Vitamin Intake

Some aspects of intake of the individual vitamins in athletes have been discussed in the previous paragraphs. Here we will discuss some general influences on daily vitamin intake. Vitamins are present in a wide variety of fresh unprocessed foods such as vegetables, fruits, berries, tubers and grains. A normal well balanced diet composed of a variety of foods is therefore believed to supply all necessary vitamins in sufficient quantities. However, in some situations the intake may be lower than the current RDA. Such a situation may occur when low energetic diets or unbalanced diets are consumed. This first situation occurs frequently in athletes who compete in low weight categories and follow weight reducing diet-training programmes. Alternatively, athletes who have to maintain a low body weight for prolonged periods of time such as female dancers and gymnasts may be prone to low vitamin intakes (Table 1).

Figure 38 Vitamin E supplementation may improve oxygen uptake and performance at high altitude, but more studies are required >-j before a supplementation recommendation can be justified (photo ARPE) w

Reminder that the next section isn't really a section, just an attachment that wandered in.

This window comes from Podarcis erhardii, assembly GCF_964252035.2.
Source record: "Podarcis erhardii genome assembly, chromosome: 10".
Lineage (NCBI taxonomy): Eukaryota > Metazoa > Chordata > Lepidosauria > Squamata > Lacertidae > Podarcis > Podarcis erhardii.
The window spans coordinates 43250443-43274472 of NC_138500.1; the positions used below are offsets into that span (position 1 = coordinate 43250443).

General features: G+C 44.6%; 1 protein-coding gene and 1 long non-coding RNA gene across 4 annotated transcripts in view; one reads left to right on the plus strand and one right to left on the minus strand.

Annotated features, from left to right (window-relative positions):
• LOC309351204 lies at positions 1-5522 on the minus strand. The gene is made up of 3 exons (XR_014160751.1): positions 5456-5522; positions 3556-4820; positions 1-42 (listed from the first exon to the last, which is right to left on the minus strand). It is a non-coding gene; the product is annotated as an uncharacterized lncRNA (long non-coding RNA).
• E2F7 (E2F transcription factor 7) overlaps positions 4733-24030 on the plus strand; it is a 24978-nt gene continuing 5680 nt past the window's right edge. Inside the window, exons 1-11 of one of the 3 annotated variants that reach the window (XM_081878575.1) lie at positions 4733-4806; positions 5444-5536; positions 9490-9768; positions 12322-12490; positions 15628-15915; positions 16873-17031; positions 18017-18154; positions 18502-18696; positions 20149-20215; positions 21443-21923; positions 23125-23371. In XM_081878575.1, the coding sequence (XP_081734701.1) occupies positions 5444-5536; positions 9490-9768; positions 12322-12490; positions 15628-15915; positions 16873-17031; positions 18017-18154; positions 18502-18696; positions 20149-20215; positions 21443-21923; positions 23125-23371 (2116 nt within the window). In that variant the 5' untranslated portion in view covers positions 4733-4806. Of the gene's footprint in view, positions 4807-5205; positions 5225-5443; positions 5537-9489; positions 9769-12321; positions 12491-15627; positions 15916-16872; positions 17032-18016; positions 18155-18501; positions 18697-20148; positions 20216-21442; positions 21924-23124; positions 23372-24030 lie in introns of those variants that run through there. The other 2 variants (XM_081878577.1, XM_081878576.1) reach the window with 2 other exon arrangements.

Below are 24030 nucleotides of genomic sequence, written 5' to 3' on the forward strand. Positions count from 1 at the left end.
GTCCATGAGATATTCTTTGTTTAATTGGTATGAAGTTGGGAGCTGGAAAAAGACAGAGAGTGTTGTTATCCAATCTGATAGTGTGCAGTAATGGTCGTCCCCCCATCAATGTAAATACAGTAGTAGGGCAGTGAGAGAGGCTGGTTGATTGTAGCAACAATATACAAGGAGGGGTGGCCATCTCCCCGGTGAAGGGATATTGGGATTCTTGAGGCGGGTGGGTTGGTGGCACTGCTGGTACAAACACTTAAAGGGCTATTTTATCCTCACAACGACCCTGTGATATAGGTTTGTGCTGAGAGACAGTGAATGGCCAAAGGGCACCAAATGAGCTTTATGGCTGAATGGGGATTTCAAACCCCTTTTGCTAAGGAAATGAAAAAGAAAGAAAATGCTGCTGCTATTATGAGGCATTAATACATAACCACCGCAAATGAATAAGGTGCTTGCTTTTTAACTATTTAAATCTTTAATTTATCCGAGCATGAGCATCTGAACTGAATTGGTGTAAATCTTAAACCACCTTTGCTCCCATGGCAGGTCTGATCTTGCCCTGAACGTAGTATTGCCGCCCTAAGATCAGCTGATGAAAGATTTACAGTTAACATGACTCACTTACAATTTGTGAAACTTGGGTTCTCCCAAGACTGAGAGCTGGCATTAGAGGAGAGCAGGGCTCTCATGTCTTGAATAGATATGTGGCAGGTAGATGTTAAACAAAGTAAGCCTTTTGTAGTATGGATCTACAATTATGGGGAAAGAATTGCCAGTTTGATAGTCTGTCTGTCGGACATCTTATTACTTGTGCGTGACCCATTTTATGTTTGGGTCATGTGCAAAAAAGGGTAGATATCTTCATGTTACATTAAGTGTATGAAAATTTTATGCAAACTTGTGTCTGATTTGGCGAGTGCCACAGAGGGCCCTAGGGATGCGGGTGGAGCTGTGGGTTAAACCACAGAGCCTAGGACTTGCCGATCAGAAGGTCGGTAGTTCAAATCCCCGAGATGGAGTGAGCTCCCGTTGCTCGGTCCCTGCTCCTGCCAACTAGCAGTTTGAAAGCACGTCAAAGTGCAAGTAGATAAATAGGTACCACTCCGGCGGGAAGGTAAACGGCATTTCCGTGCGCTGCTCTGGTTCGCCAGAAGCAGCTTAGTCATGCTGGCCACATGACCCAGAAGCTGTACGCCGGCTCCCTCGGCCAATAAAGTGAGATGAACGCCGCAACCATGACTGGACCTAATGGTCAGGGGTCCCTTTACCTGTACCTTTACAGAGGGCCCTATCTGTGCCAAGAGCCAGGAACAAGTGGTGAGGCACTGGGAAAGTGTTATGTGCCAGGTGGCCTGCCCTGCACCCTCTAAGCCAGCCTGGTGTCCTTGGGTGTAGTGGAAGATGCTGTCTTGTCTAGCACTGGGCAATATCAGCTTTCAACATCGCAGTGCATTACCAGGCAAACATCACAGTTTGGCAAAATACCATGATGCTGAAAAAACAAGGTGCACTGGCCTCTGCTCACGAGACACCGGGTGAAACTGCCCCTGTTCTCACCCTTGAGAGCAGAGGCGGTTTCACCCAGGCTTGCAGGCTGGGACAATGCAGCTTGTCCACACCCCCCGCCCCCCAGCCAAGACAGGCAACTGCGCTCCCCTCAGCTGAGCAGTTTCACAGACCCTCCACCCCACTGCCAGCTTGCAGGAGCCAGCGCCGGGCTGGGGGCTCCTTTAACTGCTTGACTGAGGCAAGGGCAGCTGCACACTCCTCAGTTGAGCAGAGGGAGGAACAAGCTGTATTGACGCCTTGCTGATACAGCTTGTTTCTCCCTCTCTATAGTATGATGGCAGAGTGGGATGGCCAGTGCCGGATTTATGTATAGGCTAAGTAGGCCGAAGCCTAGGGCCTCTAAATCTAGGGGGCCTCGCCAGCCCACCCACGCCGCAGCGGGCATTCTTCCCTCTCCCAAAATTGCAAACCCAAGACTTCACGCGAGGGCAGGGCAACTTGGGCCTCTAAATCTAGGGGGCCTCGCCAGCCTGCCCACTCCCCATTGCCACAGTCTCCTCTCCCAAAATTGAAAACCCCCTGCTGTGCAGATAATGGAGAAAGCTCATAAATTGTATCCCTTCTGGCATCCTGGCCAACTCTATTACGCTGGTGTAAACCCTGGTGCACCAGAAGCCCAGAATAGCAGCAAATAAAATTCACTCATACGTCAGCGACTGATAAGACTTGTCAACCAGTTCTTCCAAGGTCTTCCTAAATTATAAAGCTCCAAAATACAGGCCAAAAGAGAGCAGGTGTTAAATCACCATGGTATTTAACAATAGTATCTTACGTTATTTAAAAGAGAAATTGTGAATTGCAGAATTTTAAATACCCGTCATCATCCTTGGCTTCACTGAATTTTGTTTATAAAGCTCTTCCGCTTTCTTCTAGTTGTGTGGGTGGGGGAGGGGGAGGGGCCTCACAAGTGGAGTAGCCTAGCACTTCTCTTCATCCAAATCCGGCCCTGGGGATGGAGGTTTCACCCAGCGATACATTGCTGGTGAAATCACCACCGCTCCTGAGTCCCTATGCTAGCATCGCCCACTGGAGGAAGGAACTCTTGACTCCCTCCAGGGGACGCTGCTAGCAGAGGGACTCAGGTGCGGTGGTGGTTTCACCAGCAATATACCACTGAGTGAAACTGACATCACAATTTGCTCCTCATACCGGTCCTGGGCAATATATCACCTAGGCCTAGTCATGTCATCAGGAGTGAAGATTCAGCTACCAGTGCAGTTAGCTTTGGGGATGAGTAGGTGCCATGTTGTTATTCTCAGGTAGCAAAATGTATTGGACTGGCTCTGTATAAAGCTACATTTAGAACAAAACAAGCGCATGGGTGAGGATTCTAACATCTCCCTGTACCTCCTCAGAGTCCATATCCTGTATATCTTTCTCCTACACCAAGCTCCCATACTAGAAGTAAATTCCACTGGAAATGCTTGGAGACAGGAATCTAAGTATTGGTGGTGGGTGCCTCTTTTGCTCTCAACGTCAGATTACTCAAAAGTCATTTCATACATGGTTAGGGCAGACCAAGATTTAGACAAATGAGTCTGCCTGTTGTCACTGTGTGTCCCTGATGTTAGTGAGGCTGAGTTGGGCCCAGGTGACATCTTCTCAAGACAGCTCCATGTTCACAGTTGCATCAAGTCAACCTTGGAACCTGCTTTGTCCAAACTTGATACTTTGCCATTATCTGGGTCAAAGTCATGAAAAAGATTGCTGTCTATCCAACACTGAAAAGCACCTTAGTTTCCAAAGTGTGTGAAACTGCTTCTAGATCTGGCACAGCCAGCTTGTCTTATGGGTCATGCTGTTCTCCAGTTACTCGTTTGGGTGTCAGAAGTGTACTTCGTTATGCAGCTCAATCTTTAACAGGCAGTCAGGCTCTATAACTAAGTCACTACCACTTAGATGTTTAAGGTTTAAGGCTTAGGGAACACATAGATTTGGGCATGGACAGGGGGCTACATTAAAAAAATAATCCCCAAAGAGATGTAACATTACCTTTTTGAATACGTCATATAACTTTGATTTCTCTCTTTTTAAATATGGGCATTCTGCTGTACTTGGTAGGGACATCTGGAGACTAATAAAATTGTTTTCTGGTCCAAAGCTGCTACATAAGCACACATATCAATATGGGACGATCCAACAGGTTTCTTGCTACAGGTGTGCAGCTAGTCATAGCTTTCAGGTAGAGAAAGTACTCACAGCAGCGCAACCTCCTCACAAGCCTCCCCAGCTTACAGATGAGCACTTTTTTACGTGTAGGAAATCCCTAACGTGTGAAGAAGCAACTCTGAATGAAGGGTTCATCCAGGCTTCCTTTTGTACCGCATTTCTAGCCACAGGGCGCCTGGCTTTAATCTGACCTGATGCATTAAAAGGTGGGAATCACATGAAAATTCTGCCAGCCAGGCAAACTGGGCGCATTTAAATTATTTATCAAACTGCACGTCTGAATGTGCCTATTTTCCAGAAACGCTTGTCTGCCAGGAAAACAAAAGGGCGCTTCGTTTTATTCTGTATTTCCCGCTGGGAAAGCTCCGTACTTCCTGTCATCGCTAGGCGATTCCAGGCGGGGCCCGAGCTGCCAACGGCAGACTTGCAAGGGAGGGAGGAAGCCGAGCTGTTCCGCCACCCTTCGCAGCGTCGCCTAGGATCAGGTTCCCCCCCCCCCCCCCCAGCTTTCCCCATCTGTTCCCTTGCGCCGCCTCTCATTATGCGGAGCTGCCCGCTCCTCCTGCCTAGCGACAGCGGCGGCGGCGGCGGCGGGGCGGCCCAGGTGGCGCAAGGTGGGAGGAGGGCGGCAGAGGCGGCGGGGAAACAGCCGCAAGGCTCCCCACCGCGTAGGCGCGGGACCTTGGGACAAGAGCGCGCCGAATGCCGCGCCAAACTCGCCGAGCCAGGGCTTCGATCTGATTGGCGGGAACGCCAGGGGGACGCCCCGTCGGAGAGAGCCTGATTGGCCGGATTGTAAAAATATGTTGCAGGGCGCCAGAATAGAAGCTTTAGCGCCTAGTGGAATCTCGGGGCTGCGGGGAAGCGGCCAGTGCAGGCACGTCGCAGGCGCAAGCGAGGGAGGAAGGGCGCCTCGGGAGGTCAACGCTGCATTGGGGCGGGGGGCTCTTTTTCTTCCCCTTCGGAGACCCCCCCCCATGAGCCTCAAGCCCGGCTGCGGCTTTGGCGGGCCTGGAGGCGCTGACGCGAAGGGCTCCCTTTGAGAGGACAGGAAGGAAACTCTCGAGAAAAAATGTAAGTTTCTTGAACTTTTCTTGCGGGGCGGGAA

Figure 39 Mountain running leads to mechanical microdamage in muscle fibres. It is suggested that recovery from muscle cell damage is improved when antioxidant vitamins are supplemented.
Figure 40 French fries are popular all around the world. Unfortunately many young athletes consume snack foods regularly between £ meals. This may affect the supply of essential nutrients in a negative way 01
The Enzymes Effect

The Enzymes Effect

Enzymes which are usually proteins help to begin, aid in and accelerate every chemical reaction in the human body. Enzymes are the bodys main workforce, much like a construction company building a skyscraper.

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